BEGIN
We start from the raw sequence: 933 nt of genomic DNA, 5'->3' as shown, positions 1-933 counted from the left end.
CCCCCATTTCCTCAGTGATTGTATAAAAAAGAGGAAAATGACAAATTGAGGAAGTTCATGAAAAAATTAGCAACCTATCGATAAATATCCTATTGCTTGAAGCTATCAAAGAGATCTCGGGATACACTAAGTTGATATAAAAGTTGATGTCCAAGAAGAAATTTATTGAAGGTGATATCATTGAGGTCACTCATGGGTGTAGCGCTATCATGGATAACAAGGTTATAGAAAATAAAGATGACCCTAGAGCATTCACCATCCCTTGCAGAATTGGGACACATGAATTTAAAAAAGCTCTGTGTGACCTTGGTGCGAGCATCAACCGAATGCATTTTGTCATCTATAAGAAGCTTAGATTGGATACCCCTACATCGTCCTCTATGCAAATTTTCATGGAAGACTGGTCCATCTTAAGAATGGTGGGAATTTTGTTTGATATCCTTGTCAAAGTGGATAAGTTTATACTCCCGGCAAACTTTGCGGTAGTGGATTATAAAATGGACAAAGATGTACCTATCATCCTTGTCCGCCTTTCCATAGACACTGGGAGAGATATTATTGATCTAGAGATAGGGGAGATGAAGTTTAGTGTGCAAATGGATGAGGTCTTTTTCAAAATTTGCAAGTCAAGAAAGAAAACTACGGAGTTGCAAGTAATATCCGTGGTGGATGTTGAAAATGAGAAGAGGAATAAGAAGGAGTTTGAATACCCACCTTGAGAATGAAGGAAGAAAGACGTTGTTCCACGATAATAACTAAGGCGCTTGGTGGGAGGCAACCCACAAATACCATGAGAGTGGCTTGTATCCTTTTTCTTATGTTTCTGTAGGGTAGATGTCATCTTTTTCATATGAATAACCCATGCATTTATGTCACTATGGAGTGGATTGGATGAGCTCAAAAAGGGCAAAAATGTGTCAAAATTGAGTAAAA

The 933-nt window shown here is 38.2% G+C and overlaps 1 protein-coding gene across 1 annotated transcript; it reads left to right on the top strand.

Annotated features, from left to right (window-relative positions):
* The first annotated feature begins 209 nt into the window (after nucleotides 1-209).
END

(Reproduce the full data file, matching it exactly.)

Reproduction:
We start from the raw sequence: 933 nt of genomic DNA, 5'->3' as shown, positions 1-933 counted from the left end.
CCCCCATTTCCTCAGTGATTGTATAAAAAAGAGGAAAATGACAAATTGAGGAAGTTCATGAAAAAATTAGCAACCTATCGATAAATATCCTATTGCTTGAAGCTATCAAAGAGATCTCGGGATACACTAAGTTGATATAAAAGTTGATGTCCAAGAAGAAATTTATTGAAGGTGATATCATTGAGGTCACTCATGGGTGTAGCGCTATCATGGATAACAAGGTTATAGAAAATAAAGATGACCCTAGAGCATTCACCATCCCTTGCAGAATTGGGACACATGAATTTAAAAAAGCTCTGTGTGACCTTGGTGCGAGCATCAACCGAATGCATTTTGTCATCTATAAGAAGCTTAGATTGGATACCCCTACATCGTCCTCTATGCAAATTTTCATGGAAGACTGGTCCATCTTAAGAATGGTGGGAATTTTGTTTGATATCCTTGTCAAAGTGGATAAGTTTATACTCCCGGCAAACTTTGCGGTAGTGGATTATAAAATGGACAAAGATGTACCTATCATCCTTGTCCGCCTTTCCATAGACACTGGGAGAGATATTATTGATCTAGAGATAGGGGAGATGAAGTTTAGTGTGCAAATGGATGAGGTCTTTTTCAAAATTTGCAAGTCAAGAAAGAAAACTACGGAGTTGCAAGTAATATCCGTGGTGGATGTTGAAAATGAGAAGAGGAATAAGAAGGAGTTTGAATACCCACCTTGAGAATGAAGGAAGAAAGACGTTGTTCCACGATAATAACTAAGGCGCTTGGTGGGAGGCAACCCACAAATACCATGAGAGTGGCTTGTATCCTTTTTCTTATGTTTCTGTAGGGTAGATGTCATCTTTTTCATATGAATAACCCATGCATTTATGTCACTATGGAGTGGATTGGATGAGCTCAAAAAGGGCAAAAATGTGTCAAAATTGAGTAAAA

The 933-nt window shown here is 38.2% G+C and overlaps 1 protein-coding gene across 1 annotated transcript; it reads left to right on the top strand.

Annotated features, from left to right (window-relative positions):
* The first annotated feature begins 209 nt into the window (after nucleotides 1-209).